Last week, a Perth judge ruled that a prosecution witness in a fraud case would have to remove her niqab (face-veil) while giving evidence in court. The defence argued, and the judge agreed, that the jury would not be able to adequately assess the witness’s demeanour if her face was covered.
Sushi Das cites this case in her opinion piece in The Age calling for an “intelligent debate” on whether or not Australia should consider a burqa ban, such as those being mooted in various European countries. Like many of those who rail against “the PC brigade” and call for open and robust debate, she then places boundaries around that debate. Describing Senator Cory Bernardi and the Reverend Fred Nile as “stupid” and as “chasing the bigot vote” — well, apparently, that is a bit too robust.
But in the interests of debate — or at least discussion — I would ask Das and others to consider another court ruling, this time in Canada.
In that case, too, a woman wanted to wear a niqab while giving evidence in court, an allowance that was initially denied.
But this ruling was overturned on appeal. She was giving evidence as the alleged victim in a r-pe case — a traumatic experience in any circumstances.
The Canadian judges rejected the argument that the facial demeanor was essential in assessing a witness’s truthfulness, saying that not being able to see “one small aspect” of a witnesses demeanor was not essential when lawyers could “cross-examine to their hearts’ content”. They also questioned the motives of defendants who demanded that witnesses unveil, suggesting that they might simply be attempting to keep prosecution witnesses out of court.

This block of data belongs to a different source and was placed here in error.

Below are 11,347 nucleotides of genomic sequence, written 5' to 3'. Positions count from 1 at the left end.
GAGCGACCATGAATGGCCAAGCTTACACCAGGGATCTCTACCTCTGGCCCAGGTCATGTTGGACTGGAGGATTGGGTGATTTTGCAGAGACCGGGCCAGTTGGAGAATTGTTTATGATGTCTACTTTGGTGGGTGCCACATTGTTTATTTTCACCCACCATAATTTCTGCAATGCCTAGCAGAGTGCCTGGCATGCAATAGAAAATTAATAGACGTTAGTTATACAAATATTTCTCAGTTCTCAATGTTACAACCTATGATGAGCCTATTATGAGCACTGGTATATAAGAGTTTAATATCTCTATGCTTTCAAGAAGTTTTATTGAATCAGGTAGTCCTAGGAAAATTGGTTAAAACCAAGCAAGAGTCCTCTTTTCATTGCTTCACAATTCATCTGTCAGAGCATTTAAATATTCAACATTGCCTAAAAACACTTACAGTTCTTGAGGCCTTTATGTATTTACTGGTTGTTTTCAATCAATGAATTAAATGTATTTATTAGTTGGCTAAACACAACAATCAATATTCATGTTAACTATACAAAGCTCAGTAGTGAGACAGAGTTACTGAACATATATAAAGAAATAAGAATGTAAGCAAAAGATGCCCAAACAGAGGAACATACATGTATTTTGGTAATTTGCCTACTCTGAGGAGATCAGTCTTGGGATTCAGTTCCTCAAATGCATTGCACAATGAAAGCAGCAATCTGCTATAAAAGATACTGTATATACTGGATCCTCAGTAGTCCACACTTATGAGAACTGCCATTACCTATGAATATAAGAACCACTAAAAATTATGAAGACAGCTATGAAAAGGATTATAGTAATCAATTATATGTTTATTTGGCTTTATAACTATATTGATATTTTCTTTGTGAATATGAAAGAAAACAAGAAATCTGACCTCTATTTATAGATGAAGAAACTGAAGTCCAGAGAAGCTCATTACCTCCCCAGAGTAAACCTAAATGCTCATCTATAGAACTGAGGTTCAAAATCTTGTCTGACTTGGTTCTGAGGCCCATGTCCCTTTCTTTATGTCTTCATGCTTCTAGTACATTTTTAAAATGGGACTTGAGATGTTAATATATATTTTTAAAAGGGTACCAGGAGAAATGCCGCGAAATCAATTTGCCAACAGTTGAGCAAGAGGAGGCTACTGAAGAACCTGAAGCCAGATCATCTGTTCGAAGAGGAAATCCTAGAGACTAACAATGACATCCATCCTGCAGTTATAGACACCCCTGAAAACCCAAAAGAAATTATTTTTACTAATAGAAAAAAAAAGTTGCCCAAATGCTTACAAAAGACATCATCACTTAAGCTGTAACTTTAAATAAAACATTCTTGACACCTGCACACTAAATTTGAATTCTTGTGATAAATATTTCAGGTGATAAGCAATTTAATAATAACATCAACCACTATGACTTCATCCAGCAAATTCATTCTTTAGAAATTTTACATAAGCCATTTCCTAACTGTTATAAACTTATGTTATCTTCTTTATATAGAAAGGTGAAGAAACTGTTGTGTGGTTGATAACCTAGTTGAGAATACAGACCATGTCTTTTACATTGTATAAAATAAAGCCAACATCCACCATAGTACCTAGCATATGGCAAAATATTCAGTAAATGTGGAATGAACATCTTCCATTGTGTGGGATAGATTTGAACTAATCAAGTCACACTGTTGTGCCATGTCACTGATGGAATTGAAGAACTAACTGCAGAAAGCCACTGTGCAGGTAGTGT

The witness in the Perth case is giving evidence on far less sensitive events. But it is worth considering the implications of both cases. Although the judge was careful to state that her ruling applied only to that particular case and was not binding on any other court, victims of crime, as well as witnesses to crime, are likely to see it as setting a likely precedent.
Reporting a crime and giving evidence in court are highly stressful and potentially traumatic experiences. If a woman believes that she may be ordered to reveal parts of her body that she usually keeps private, she may steer clear of the police and legal systems altogether. Is that a desirable outcome?
A witness’s evidence may well be regarded by a jury as less reliable, if they cannot see her face. Her legal and community advisers may well urge to remove her face-veil for that reason.
But I would question how much you could really tell from the facial expression of a woman who had been ordered to uncover her face against her will. Any discomfort could be due to humiliation and discomfort rather than dishonesty. And she may not appear in court at all.
As the Canadian judges noted, “Society should not be put in a position of losing evidence from critical witnesses because we don’t quite get to see all of their demeanour.”